White sharks rebound in California

The long arc of environmental regulation is rebuilding a damaged ecosystem.

 

Most of the millions of beachgoers who flock to southern California’s coast never notice the baby sharks swimming laps just offshore, but that’s starting to change. The sharks aren’t on the prowl for sunblock-glazed snacks: the Southern California Bight – the coastal waters from Santa Barbara to the U.S.-Mexico border – is a white shark nursery. It’s where the young predators hide out, stay warm, and learn to hunt, before joining adults in deeper seas. Though their species has long been declining, baby white sharks are making a surprising comeback in the Bight.

Their return tells a bigger environmental success story: federal and state regulations stretching back 40 years have curtailed pollution and repaired the marine food web that includes white sharks (formerly called great white sharks). “You can’t have an ecosystem that’s badly damaged and have predators,” Chris Lowe, director of the Shark Lab at California State University-Long Beach, says.

Chris Lowe (in red) returns a juvenile great white shark to the sea, off Santa Monica beach. Baby white sharks are showing up in larger numbers, indicating a healthier marine ecosystem.
Steve McNicholas

The Bight’s baby white sharks declined for a number of reasons, Lowe says: poor water quality, their decimation as gillnetting bycatch, and the near-extirpation of the prey that adult sharks rely on. Likewise, no single environmental law saved them. Instead, a suite of regulations enacted from the 1970s to the mid 1990s helped restore southern California’s coastal ecosystem enough for its white shark nursery to eventually start recovering. (See timeline).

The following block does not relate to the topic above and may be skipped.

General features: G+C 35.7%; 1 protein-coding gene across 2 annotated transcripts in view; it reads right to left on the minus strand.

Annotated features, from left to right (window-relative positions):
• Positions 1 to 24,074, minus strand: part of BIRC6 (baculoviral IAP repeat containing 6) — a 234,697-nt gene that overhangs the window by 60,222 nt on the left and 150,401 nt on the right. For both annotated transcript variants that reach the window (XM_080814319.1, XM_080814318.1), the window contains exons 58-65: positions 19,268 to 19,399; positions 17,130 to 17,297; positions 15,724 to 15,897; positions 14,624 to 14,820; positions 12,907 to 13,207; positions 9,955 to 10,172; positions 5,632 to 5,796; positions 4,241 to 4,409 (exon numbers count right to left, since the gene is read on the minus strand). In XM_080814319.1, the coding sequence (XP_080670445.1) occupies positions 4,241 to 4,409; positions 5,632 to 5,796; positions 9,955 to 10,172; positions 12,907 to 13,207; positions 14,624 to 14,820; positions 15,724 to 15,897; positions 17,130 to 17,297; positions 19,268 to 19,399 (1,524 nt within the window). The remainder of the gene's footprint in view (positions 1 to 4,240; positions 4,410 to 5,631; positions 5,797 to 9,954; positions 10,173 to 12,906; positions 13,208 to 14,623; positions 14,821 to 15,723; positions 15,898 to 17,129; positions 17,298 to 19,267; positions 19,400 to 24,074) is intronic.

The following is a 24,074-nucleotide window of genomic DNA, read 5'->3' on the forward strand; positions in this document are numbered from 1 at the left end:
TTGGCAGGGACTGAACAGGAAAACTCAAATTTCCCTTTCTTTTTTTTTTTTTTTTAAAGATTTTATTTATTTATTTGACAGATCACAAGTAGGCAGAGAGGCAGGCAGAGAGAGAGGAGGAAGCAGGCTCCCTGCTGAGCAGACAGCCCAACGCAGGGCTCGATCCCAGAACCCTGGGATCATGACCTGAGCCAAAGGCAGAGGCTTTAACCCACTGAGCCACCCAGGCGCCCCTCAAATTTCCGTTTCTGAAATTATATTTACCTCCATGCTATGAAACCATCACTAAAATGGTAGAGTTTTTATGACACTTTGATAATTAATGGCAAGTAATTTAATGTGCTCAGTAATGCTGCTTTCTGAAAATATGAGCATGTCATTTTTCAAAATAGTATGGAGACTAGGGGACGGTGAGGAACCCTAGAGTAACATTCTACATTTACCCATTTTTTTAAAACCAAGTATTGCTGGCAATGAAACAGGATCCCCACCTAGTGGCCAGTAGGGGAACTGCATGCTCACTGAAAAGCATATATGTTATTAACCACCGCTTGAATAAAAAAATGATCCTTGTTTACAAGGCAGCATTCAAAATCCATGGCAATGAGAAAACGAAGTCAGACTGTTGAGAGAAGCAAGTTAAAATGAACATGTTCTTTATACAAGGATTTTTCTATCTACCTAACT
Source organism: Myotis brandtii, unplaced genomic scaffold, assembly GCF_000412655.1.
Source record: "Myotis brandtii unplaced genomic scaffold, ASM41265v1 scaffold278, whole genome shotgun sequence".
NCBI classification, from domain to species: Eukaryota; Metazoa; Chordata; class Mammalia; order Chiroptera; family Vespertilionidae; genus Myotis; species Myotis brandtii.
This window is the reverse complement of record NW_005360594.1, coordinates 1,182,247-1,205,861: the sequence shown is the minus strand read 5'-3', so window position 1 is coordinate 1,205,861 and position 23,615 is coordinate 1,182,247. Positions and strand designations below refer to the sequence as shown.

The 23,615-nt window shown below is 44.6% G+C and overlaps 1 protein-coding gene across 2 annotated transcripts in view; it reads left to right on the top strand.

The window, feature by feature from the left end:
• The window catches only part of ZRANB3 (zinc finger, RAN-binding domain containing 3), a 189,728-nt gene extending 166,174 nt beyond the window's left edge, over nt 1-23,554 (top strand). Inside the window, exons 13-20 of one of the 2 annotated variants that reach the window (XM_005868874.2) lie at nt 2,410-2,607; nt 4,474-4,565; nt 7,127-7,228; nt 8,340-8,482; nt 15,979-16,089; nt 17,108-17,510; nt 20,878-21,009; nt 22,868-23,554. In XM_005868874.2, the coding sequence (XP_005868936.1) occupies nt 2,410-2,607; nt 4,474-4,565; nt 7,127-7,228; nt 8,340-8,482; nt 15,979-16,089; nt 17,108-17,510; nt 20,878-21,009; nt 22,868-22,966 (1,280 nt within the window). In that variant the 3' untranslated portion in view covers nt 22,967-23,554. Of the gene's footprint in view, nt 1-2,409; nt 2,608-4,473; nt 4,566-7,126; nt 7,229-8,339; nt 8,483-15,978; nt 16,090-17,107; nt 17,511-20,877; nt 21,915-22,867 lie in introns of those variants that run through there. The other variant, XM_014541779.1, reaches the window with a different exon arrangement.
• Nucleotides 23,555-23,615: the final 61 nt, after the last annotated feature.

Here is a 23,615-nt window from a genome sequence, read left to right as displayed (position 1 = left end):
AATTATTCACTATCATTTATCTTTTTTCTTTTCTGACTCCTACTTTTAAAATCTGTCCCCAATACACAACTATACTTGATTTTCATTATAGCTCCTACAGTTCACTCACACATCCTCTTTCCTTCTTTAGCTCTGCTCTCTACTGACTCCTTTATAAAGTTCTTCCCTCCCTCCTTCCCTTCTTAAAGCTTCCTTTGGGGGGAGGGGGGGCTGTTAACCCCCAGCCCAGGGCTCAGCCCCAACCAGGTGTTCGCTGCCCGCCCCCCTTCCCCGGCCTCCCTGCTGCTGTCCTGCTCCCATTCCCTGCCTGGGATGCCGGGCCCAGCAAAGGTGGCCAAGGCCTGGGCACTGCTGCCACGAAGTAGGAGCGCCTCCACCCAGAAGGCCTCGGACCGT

In 1994, California passed a white shark fishing ban and a gillnet fishing ban, both of which protected baby white sharks. Since then, researchers have documented baby shark populations growing in the Bight. The sharks shape the Bight’s ecosystem, in turn. California’s seals and sea lions have rebounded so well under the Marine Mammal Protection Act, predators are needed to cull their populations and keep them healthy, Lowe says. Meanwhile, development projects such as marinas and residential buildings constructed in California’s estuaries have pushed stingrays out of their traditional habitats and into coastal waters, where the rays provide easy food for baby white sharks. In future, the sharks’ appetites might even make people safer: Stingrays injure beachgoers on California’s coast far more frequently than white sharks do, Lowe says, though he acknowledges that’s a hard argument to sell to a shark-phobic public.

“You hear about all the bad things we’re doing to the planet, to the ocean: the pollution, overfishing, global climate change,” Lowe says. Marine life faces continued threats, but the recovery of the shark population is a sign that humans are doing something right. “Maybe at a regional scale, but at least it’s a start.”